The earliest of the Carroll engines had a slightly different cylinder stud spacing to later engines, and did not have an oil pressure indicator or oil filter in the crankcase timing case. Also apparent in the earliest photos of the racing model in 1930 was an additional oil pipe running from the right side of the front cambox, down to the corresponding area of the timing case. I assume this was to assist oil drainage, although it was removed by the time the 1931 model range was introduced. This earliest of models also looked to have a top bevel inspection cover with a slightly different curve to later models.
Another interesting point with the early versions of the engine is that they were fitted with standard coil valve springs. This is surprising really, when one of the International and Manx engines most well known and refining features was its later use of exposed hairpin valve springs, with associated oil loss! Hairpin springs were not introduced until 1934.


1931 Guthrie

Jimmy Guthrie being congratulated by Norton Boss Dennis Mansell, having just finished second in the 1931 Senior TT.
Team mate Tim Hunt was the winner

Success in 1931
1931 was really where it all started to take off for Norton where racing was concerned, with many wins throughout the year, including a reversal of fortunes in the coveted TT, with Norton now taking the first 5 places in Junior and Senior events. The first of many multiple TT wins over the next few years and the start of what was probably Norton’s most successful period. From this point forward until the end of the 1930’s they dominated international events with wins in both classes throughout the decade.
Incidentally, a testing session on Pendine Sands with Joe Craig and Tim Hunt in March 1931 gave a best speed on the 500 of 118mph, which was no mean at all for a bike intended for road racing, not out and out speed attempts.
1932 Season
1932 saw the first serious attempts by Norton at weight loss for their works bikes. Many items were produced using light alloy, but what was particularly interesting, is that this was the first time that a magnesium based alloy was used, being employed for the crankcases. The magnesium alloy used by Norton’s was called Elektron and was typified by a blackish finish, as a result of the chromate finish used to protect the bare metal from the elements (all magnesium alloys corrode badly when exposed to the atmosphere).
As a footnote to this, I have to say that when writing this article even I was surprised to find that Elektron was employed as far back as this (I would have said 33-34), but even more surprising was that supposedly the gearbox shell was also cast in the same material. I have only ever seen one genuine pre-war Norton using a magnesium gearbox shell and this is Ian Bain’s very successful VMCC winner, which I gather is a genuine 1935 Works bike, Jimmy Guthrie’s if I remember correctly. Talking to Ian’s father last year, I gather this shell has now got very brittle and has cracked numerous times. I believe it is now at a point where it is not useable for serious racing and needs to be replaced.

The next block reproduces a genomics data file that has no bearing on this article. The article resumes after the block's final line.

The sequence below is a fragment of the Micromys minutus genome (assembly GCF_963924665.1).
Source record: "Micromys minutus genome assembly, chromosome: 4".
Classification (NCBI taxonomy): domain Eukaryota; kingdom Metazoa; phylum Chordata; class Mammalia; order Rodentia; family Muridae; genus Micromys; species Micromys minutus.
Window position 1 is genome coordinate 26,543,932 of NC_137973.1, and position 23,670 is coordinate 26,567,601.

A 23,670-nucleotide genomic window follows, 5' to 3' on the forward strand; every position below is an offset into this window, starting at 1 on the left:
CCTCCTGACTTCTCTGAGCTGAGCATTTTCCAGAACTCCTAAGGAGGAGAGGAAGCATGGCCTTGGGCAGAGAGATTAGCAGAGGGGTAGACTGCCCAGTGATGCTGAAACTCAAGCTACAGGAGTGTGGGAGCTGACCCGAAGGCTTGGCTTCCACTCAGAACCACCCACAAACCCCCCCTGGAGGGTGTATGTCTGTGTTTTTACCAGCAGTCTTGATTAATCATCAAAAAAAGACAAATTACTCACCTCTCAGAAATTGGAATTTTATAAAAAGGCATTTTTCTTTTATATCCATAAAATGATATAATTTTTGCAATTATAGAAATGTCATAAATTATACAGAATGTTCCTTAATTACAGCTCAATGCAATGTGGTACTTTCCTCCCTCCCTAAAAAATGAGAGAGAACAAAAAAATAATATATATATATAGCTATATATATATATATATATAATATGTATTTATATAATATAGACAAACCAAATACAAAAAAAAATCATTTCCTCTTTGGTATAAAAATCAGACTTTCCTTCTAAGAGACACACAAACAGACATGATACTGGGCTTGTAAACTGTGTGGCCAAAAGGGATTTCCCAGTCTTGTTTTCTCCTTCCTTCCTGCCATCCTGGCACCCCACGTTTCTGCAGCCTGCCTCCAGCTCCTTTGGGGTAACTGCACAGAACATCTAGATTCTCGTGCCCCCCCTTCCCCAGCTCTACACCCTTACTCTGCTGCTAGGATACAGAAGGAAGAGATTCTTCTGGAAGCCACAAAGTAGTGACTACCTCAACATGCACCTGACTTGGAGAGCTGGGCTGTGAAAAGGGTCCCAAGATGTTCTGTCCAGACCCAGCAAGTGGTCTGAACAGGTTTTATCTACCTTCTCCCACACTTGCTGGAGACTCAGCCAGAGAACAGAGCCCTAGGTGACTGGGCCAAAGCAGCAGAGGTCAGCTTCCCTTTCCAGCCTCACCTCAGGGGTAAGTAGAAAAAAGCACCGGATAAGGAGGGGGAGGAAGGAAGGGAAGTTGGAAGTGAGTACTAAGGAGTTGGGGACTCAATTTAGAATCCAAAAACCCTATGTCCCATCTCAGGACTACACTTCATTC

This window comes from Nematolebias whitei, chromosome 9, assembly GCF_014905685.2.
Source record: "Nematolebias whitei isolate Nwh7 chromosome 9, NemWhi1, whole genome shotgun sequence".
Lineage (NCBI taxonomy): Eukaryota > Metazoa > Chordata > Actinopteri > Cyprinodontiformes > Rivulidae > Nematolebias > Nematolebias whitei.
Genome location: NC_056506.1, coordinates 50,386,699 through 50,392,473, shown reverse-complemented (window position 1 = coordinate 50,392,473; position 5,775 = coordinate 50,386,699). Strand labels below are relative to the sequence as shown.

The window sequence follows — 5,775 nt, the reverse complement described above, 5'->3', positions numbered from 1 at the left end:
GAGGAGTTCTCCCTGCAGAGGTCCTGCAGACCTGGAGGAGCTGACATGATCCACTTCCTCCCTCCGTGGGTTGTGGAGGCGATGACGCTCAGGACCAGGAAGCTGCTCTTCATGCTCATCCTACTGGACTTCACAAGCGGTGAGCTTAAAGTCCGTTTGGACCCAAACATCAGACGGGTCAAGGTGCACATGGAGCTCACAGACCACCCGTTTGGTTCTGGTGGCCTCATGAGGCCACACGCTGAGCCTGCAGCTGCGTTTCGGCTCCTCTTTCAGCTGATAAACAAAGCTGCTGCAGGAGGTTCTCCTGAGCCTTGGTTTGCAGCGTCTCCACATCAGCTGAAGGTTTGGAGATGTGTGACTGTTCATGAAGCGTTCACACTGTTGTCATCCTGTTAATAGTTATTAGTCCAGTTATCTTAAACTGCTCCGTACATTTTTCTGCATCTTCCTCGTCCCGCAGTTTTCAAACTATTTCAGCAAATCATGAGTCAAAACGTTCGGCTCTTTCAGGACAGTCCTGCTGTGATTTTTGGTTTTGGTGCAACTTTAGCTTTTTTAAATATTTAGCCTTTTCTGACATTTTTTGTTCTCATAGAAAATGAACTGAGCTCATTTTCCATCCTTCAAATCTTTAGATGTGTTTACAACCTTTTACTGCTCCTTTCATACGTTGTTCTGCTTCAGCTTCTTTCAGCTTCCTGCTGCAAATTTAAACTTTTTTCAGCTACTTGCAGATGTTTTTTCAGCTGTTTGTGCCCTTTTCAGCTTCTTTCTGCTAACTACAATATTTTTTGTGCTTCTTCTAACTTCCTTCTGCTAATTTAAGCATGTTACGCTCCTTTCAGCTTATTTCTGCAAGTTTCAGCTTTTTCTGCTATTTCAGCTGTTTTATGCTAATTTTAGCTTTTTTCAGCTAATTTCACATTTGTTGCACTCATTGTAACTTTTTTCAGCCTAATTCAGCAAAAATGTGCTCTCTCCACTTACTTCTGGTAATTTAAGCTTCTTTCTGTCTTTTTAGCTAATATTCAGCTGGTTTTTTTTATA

I know that a company also made larger capacity magnesium gearbox shell’s post-war, specifically for the Norton upright gearbox’s that were employed in Cooper Cars. I have seen one of these shell’s and the sump is enlarged in the area forward of the gear cluster. I was told that the company that made these shells also made the magnesium shells pre-war for Norton, but cannot confirm this.

1932 TT bike

Jimmie Guthrie rounding Governers Bridge in 1932 TT


Anyway, back to 1932. As well as the alloy bits and a larger fuel tank, another key change was the introduction of checksprings on the girder forks, which according to Stanley Woods made a big difference. Racing machines were fitted with a wider spring than their road going counterparts and were parallel, not tapered.
If there was a point where it could be argued that the road going version and the out and out racing bikes first started to go their separate ways, then in many respects it was at this time, and was the beginning of what later became the Manx racing version.

As an example of this (and one that even I had not noticed until a couple of years ago), the parallel springs employed on racing Norton’s were not the only difference on the front forks. Look closely on genuine racing Norton’s fitted with girders from this point forward and you will note that they were not fitted with a side damper on the lower spindle, as all other Norton’s were (including the International and CS1). I assume this was because the better handling associated with a parallel spring precluded the need for a damper and in most cases the racing machines were also fitted with a top mounted Andre damper. Although of marginal benefit, I expect the lack of this extra metal meant slightly less un-sprung weight as well (not sure if the benefits were understood at the time though!). If you look at the photographs of my own 1938 rigid racer on the homepage you will note it is fitted with these parallel springs and no side damper.

Norton Check Springs

Norton Parrallel Check Springs as used on racing forks from 1932
(these are on my own 1938 bike)